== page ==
Finally, if the promise of CCS (used in conjunction with BECCS) is used to prop up industries like coal and gas-burning power plants, we will continue to face environmental costs besides those associated with emissions. As many concerned environmental groups have noted, continuing our addiction to fossil fuels means continuing processes of extracting and moving these fuels, processes which may create jobs but which aren’t exactly kind to the habitats and communities in the wake of mines or coal trains.

The above are a few of the most contentious risks attached with BECCS. Many more exist. Those hungry for more detailed critiques and perspectives can gorge on the info presented on Avoid2, a consortium of UK research organizations that does a thorough job scoring the potential costs and benefits of BECCS. Also, Sabine Fuss and her colleagues at the Mercator Research Institute on Global Commons and Climate Change have helped synthesize the uncertainties that surround BECCS and other NETs in order to help guide a meaningful research and policy agenda.

In a 2014 Nature Climate Change commentary, “Betting on Negative Emissions,” Fuss’s team lays out the “biophysical, technical, and social challenges” facing large-scale BECCS. They call for a “consistent narrative” around the technology, for research that better characterizes the prospects for negative emissions while also clarifying looming tradeoffs with land, food security, water, conservation, and biodiversity. In short, the team concludes, we need more research on the technology before betting on it.


Making a Safe Bet

It’s worth noting that the original intent of BECCS, as expressed by the engineers and scientists who first proposed the technology (called by a different name) in a peer-reviewed journal, was as a contingency plan to rigorous near-term emissions reductions. The title of this seminal paper, published in 2001 in Science, was “Managing climate risk.” The authors introduced BECCS as a risk management tool, not as a way to increase the carbon budget and delay climate action. A CarbonBrief piece, which traces the evolution of the concept and application of BECCS over the last two decades, offers this revealing quote from Michael Obersteiner, one of the paper’s lead authors:

“The argument of the 2001 paper was to use BECCS as a backstop technology in case we got bad news from the climate system (e.g. signs of abrupt climate change, unpleasant carbon cycle feedback). Thus, the strategy should be to plan climate mitigation for a still ambitious climate target without BECCS, but still prepare for it in terms of large scale afforestation and regeneration to be prepared for the backstop, if needed. All of the integrated assessment models (IAMs) are deterministic [ie, have a single outcome per model] and do not allow for risk management thinking.”

It’s also worth noting that most critics of BECCS don’t lobby to scrap the technology, or NETs in general. Even staunch skeptics like Kevin Anderson suggest that we continue to research BECCS and other NETs so that we can deploy them more knowingly and with a clear sense of their costs. Considering the urgency of cutting emissions, we cannot afford to take solutions off the table. We need to get the research right, and fast.

Research concerning BECCS and other NETs is exponentially expanding. A 2017 study by The Mercator Research Institute on Global Commons and Climate Change suggests that the number of academic papers on NETs has doubled about every 3.4 years from the turn of the century. Last year alone saw nearly 500 papers.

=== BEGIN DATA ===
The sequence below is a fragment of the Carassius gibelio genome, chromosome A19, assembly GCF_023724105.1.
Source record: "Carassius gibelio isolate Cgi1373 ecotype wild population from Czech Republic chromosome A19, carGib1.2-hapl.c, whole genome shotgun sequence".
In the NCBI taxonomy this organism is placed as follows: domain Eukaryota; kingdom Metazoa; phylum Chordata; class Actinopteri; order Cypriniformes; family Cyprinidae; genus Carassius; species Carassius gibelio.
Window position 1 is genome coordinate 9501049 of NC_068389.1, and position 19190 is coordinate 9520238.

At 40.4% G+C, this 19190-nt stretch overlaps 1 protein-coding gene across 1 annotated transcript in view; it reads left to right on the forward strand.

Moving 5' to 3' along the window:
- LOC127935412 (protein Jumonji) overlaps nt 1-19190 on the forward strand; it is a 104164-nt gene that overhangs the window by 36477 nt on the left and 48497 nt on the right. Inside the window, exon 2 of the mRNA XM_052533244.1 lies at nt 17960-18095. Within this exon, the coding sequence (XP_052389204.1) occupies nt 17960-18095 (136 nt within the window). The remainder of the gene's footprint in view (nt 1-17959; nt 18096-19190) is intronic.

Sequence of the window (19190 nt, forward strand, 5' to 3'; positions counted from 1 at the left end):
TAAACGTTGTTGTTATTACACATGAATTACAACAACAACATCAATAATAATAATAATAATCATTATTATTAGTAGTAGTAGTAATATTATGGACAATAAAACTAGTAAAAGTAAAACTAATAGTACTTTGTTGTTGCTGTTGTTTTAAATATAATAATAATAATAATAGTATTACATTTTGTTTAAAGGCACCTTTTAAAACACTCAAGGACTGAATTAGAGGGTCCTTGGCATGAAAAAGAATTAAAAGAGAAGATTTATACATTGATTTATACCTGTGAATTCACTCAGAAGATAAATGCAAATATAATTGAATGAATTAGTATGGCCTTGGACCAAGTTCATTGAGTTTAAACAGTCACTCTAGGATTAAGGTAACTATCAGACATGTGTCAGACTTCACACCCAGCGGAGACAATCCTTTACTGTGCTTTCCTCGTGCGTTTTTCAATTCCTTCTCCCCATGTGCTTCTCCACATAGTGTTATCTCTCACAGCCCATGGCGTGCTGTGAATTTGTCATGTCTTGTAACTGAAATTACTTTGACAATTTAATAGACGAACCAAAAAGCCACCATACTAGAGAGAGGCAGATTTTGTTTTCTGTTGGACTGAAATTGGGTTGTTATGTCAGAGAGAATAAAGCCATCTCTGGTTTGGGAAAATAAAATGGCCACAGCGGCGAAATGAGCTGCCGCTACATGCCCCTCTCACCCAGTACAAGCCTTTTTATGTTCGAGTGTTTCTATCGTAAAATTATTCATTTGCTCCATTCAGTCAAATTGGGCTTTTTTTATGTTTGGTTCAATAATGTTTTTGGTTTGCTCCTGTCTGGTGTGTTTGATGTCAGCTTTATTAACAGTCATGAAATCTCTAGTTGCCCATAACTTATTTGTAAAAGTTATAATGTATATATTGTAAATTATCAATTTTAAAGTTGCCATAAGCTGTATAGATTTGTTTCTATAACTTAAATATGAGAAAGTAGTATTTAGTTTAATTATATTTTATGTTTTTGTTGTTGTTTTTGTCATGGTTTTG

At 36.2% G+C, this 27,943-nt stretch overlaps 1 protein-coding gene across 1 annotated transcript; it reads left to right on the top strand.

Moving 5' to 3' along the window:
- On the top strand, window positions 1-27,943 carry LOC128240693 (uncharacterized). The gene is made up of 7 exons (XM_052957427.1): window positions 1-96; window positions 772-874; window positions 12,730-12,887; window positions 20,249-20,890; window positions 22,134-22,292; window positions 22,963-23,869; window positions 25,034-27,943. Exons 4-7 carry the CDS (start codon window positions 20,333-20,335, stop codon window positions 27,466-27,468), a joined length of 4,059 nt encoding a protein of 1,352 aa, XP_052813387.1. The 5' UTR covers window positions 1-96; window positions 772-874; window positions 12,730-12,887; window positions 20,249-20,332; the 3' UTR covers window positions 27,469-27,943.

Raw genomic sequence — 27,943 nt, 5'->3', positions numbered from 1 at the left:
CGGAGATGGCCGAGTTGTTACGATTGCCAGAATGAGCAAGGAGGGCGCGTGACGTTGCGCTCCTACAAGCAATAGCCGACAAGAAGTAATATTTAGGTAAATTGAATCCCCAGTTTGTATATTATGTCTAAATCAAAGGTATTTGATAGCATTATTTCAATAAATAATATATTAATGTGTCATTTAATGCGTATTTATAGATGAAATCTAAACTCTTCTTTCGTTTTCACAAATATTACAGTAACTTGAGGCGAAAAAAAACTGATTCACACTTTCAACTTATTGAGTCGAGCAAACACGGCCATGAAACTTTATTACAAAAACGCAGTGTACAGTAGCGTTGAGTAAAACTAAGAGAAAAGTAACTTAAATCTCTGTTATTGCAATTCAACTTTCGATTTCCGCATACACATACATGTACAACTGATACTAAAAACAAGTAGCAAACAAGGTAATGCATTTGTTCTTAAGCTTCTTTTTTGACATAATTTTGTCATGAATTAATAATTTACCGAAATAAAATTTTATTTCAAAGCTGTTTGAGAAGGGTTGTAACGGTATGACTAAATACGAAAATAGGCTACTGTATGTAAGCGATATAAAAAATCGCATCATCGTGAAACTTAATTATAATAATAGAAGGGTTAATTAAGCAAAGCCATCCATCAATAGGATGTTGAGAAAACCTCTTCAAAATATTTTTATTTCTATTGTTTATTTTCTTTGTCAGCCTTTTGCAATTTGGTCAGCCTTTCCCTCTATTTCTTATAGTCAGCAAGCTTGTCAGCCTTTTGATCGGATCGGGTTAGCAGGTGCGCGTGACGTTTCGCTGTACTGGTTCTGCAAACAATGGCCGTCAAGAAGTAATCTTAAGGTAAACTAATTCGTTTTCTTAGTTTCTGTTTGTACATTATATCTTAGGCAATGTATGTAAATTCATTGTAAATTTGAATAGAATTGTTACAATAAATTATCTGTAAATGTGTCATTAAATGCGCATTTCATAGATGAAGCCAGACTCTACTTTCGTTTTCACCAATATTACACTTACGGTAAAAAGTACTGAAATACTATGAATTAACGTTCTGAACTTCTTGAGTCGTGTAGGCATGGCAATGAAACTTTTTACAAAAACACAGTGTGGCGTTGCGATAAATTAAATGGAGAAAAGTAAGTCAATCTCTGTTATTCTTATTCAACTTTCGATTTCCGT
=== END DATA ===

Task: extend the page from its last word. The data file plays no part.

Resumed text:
Tracking and synthesizing the information from such an exploding field and about so many different technologies, this study says, is becoming difficult for any individual to do. The job requires systematic forms of meta-analysis, and this study can serve as one early model. By looking across multiple examples of different types of negative emissions research, the study uncovers patterns and makes a few sensible recommendations about how to best bet on NETs.

First, the study suggests that we shouldn’t write off other technologies besides BECCS. “The integrated scenario literature,” the authors note, “has largely focused on removing carbon dioxide from the atmosphere by means of bioenergy in combination with carbon capture and storage (BECCS). But there are many other routes for extracting CO2 from the atmosphere that have not been comprehensively treated by the IPCC so far.”

Among other NETs the report considers: afforestation and reforestation, biochar and soil sequestration, and direct air capture. A realistic and resilient approach will need to be diverse, or a portfolio of negative emissions technologies. The authors write, “Prudence suggests that a portfolio of carbon dioxide removal options will be needed, with assessment of each NET underpinned by three important questions: 1) how much; 2) at what costs; 3) at what risks.”

In short, staking our future on one unproven technology is not a good plan. Staking it on many is better, but we still need a coherent and clear understanding of costs and risks. Best is to invest in a portfolio of NETs while in the meantime rigorously pursuing policies (binding international agreements and prices on carbon) and massive deployment of technologies (energy efficiency and renewables) that actually promise drastic carbon reductions.

And best, considering the slim timeline we’ve got to expend our carbon budget, is to invest in all of these technologies with the kind of governmental commitment that the current U.S. administration is so devastatingly dumping into the wrong kinds of national defense. The longer we delay making emission cuts, the more we’re relying on unproven NETs to work, and the faster we’re pushing our earth into a gamble that we can’t back out of.